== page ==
Tuesday, 5 February 2008

On the road to a moneyfree future?

Mark Boyle's project sounds fascinating. A few days ago he left his hometown Bristol to embark on a journey of 9000 miles, a pilgrimage to the birth place of Mahatma Gandhi in India. Boyle, 28, is expecting to walk for 2 and half years until he reaches his destination. What really stands out: Boyle plans to walk without any money, credit cards or exchangeable material values. He is planning to offer his skills to the people he meets in exchange for food. Money - he believes -destroys community. In his blog he explains:

From this point on I endeavour to never touch money again. A strong claim I know and one that seems unrealistic at best. And one I am sure I'll be lambasted for if I fail. And probably even get criticised for if I succeed. But why strive for anything other than your ideals in life, why aim for something less than that you believe in. I have compromised too much in my life so far, spending my time fighting against the symptoms of greed, insecurity and fear. From now on I will live my life the way in which I believe life becomes more beautiful. No more compromises. No more battling against symptoms. Now is the time for social homoeopathy.
Boyle used to be an entrepreneur with a dot.com business, but for a few years already he has been advocating for an economy without money. The Freeconomy community is about sharing skills and knowledge.

Freeconomy allows people to make the transition from a money based communityless society to more of a community based moneyless society, and to share the land they don't need or can't use to facilitate a local food community. In essence, freeconomy is about making dinner for a friend who was yesterday a stranger (...)

Freeconomy has over 3000 members in 56 countries offering skills, land and knowledge to other members.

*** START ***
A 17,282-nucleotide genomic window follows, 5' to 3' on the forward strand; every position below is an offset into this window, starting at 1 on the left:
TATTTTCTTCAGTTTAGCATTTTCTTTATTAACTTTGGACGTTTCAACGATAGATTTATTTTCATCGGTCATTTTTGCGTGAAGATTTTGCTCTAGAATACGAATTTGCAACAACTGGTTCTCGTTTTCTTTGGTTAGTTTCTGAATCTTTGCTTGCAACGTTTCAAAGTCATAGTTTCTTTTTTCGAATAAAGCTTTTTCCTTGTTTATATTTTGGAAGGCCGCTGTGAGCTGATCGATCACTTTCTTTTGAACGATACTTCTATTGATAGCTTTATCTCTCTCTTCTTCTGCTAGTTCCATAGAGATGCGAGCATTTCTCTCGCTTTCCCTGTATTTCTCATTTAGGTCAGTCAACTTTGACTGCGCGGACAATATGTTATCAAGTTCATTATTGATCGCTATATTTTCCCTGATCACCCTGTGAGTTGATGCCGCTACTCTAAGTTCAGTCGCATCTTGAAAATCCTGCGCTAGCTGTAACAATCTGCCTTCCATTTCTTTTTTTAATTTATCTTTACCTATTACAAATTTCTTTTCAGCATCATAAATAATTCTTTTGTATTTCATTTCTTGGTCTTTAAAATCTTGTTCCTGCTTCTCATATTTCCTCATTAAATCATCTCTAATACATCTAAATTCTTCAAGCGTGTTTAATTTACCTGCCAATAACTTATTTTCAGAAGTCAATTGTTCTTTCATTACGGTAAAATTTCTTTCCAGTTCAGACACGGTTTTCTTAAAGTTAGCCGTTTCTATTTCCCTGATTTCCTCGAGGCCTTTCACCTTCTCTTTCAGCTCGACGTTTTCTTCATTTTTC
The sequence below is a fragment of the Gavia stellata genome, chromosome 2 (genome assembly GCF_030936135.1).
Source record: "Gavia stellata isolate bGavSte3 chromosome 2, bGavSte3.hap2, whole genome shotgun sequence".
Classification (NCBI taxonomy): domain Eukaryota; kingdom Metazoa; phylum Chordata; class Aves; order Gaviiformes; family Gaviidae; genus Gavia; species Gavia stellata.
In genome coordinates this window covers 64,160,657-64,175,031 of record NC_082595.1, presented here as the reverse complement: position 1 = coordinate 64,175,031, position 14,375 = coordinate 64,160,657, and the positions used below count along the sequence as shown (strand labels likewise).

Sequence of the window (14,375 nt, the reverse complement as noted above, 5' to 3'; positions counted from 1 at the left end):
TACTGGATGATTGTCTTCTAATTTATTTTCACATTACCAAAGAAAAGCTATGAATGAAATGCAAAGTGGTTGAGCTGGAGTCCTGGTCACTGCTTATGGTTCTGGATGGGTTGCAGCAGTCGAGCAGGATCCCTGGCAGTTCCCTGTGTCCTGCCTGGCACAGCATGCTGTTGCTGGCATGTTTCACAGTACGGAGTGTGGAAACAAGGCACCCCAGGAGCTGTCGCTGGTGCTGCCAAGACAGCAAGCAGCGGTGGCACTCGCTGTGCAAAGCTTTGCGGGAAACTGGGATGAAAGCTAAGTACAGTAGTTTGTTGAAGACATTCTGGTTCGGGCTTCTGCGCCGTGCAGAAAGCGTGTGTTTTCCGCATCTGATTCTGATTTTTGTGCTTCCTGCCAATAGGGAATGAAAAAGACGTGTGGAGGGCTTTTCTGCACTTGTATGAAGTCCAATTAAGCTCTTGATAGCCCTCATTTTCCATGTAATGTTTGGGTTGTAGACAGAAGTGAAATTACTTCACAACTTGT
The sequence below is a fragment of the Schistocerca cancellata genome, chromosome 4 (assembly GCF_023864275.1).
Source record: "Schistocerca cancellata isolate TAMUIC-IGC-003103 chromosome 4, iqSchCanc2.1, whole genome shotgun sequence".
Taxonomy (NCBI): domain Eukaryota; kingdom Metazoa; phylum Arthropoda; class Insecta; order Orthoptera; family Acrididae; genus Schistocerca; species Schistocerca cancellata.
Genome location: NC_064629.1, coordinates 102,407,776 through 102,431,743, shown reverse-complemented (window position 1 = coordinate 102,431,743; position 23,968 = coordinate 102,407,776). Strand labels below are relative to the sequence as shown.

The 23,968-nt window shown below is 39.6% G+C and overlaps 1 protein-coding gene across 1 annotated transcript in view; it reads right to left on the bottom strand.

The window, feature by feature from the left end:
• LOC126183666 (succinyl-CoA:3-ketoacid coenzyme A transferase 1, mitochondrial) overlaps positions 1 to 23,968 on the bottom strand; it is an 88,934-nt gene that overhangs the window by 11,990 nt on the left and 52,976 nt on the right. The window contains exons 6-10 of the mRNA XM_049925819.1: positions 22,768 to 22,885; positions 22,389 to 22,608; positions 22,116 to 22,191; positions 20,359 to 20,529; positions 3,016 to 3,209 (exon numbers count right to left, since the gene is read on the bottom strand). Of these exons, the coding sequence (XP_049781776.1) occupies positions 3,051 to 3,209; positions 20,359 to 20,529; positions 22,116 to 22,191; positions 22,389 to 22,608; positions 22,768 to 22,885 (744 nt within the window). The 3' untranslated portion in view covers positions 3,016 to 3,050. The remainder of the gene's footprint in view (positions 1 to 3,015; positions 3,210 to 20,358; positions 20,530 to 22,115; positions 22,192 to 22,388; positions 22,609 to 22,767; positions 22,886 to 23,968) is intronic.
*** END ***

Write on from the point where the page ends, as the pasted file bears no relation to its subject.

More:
Boyle's journey will be documented by the people he meets on the way. He will equip them with the password for this blog and thereby allow them to update it. He is also planning to regularly report from his trek.
I find this project truly amazing, because of its determination, its idealism and its gentleness, however I would like to raise two things I find worth reflecting here:
For one, he might get along without money, but he surely took a passport with him. As it seems unlikely that he is managing to charm the guardians of the diverse nation states he will have to cross into letting him through without identification. And if he tried? What kind of message would that be? Millions of people have to struggle with national borders in their pursuit of happiness; hundreds die every year, because they have to bypass the control of national borders. Surely nation states are as troublesome in our world as the existence of money.
Then, secondly, what do we know about money? Can we really blame the poor state of the world on the existence of abstract forms of exchange? Freeconomy puts it like this:

Birds don't have money, trees don't use money and as far as I know earthworms have never heard of such a ridiculous concept. Money, in any human language today, gets translated to mean security. It's insurance against the universe, nature and the rest of humanity letting us down and not providing for us. No money = No security.
His arguement is that the false security of money makes us strive for profit and credit, while real security comes from community, from living with people, sharing and loving each other.
This argument is based on a very modern fallacy. The picture of an ideal community in which people live together authentically is posited against the mediocre alienated state of the affairs we live in. This ideal community is likened to nature, to birds and earthworms, where a perfect harmonic balance exists. This balance of course is the cruel reality of natural live, in which the very human capacity of morality doesn't exist.
The critiques of capitalism often overlook, that - as Max Weber has pointed out - capitalism is not ruthless and without morals, but quite the contrary. Capitalism was founded on moralist arguments against ruthless profit-making and luxury. Moreover it is this quality that made it so successful. Capitalism is based on humans’ wishes to make the world a better place.

It is good to walk out and spread the word of human love and understanding. Boyle's pilgrimage will surely teach him and others a lot. Hopefully however it will also make him reconsider his basic argument: Money is not the issue: The most radical changes in the last 500 years, including the development of the global money based economy were caused by people with good intentions.

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